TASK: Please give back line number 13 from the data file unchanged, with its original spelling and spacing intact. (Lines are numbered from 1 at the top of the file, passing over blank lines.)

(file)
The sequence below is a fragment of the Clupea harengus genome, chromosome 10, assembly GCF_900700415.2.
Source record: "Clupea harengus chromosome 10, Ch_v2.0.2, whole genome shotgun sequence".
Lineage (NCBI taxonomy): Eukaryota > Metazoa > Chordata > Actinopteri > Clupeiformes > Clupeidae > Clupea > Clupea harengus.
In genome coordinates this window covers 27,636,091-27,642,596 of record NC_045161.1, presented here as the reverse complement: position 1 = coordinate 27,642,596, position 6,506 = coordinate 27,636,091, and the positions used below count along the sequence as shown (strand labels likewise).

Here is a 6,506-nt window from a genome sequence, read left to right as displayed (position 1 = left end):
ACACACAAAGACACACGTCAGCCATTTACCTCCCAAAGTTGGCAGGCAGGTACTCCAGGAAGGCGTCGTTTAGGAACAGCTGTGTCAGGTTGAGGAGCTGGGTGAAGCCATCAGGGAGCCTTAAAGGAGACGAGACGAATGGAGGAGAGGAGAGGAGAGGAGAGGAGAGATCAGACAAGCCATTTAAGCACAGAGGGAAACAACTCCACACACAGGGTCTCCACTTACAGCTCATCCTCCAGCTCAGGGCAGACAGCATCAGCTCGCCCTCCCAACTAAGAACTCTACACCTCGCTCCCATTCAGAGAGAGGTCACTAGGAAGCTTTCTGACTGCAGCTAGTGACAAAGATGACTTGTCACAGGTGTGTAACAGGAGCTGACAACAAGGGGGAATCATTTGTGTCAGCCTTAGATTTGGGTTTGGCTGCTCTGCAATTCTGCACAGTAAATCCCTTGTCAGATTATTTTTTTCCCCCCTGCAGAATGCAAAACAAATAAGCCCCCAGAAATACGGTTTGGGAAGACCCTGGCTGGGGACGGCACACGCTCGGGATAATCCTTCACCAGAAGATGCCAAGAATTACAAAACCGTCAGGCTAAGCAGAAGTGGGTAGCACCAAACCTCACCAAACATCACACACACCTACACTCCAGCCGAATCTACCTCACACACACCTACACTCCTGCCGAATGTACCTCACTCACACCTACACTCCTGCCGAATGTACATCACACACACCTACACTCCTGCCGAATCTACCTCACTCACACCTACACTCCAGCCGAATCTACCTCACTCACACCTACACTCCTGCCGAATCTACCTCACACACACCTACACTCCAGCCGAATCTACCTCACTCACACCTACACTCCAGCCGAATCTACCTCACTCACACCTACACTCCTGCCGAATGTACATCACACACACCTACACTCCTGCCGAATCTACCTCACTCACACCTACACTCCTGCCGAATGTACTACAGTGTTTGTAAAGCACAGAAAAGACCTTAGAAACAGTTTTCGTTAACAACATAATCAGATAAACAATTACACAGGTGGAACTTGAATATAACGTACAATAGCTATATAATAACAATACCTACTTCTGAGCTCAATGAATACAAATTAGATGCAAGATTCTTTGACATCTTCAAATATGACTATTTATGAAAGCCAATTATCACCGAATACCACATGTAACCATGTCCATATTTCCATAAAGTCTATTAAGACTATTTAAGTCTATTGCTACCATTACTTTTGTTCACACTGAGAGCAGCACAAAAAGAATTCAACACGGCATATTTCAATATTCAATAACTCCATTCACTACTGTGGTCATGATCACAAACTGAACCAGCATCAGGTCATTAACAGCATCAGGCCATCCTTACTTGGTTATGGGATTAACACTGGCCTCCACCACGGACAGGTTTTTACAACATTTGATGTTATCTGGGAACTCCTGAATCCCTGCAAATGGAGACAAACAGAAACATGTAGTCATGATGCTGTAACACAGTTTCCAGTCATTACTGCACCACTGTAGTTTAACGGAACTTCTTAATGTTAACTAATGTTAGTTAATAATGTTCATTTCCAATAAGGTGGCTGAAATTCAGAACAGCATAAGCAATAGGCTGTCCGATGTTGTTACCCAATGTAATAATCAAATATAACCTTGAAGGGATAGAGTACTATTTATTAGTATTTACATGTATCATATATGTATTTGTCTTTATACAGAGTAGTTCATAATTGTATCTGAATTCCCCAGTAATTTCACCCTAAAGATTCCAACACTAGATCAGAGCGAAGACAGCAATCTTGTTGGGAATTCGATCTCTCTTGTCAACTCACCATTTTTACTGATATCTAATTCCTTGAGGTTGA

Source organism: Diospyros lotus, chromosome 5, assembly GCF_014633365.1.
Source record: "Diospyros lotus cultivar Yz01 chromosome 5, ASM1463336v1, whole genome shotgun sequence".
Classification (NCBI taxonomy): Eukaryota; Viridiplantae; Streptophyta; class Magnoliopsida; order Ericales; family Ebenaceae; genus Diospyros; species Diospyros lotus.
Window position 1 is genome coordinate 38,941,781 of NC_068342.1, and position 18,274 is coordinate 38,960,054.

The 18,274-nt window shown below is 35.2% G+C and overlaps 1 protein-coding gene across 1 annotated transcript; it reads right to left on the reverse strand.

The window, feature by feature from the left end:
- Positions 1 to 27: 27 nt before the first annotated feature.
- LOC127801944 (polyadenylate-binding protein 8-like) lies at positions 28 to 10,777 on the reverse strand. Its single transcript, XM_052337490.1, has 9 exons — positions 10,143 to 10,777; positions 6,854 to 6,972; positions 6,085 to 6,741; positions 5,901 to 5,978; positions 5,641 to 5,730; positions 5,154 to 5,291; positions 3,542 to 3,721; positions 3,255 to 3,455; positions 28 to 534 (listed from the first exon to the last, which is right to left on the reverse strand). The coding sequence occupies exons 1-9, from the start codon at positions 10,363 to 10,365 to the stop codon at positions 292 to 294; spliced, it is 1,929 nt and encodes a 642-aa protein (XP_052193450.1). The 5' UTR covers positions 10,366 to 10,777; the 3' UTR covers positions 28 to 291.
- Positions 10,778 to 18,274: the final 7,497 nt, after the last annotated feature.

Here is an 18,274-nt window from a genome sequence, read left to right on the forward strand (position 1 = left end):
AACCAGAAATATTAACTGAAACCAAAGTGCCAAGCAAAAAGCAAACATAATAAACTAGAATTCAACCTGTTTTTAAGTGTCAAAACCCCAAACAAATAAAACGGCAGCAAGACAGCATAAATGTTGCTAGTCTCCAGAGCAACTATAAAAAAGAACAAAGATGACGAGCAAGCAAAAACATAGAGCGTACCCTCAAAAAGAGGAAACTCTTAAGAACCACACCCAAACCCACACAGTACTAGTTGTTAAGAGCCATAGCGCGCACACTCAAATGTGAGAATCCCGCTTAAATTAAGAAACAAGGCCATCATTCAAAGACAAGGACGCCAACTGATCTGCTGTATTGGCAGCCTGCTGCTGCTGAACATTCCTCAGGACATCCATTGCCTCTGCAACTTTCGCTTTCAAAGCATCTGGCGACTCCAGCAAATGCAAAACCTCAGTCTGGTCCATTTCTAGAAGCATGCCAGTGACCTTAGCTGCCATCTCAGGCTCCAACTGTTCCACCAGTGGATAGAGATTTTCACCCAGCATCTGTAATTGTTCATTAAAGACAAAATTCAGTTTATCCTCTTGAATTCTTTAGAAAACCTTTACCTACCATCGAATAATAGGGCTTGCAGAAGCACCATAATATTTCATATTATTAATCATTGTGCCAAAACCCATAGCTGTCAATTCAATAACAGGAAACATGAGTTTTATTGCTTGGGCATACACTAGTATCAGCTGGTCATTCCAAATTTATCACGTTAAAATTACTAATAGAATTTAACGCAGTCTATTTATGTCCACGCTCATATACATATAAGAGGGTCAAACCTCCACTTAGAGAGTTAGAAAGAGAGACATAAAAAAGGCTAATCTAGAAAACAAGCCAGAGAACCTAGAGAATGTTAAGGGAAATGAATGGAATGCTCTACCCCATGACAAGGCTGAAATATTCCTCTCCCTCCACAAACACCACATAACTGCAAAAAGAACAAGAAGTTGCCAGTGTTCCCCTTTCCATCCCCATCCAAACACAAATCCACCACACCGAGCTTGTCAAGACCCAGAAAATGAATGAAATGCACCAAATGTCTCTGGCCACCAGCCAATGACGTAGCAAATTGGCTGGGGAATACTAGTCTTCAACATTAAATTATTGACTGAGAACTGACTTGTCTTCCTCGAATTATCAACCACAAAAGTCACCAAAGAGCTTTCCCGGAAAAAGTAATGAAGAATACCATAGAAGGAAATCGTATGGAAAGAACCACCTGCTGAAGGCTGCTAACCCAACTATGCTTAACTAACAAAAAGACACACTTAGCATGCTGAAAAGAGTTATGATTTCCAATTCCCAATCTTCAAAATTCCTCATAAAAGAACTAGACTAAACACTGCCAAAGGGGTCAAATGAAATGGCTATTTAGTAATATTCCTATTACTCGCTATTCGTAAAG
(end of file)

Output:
- Positions 1 to 27: 27 nt before the first annotated feature.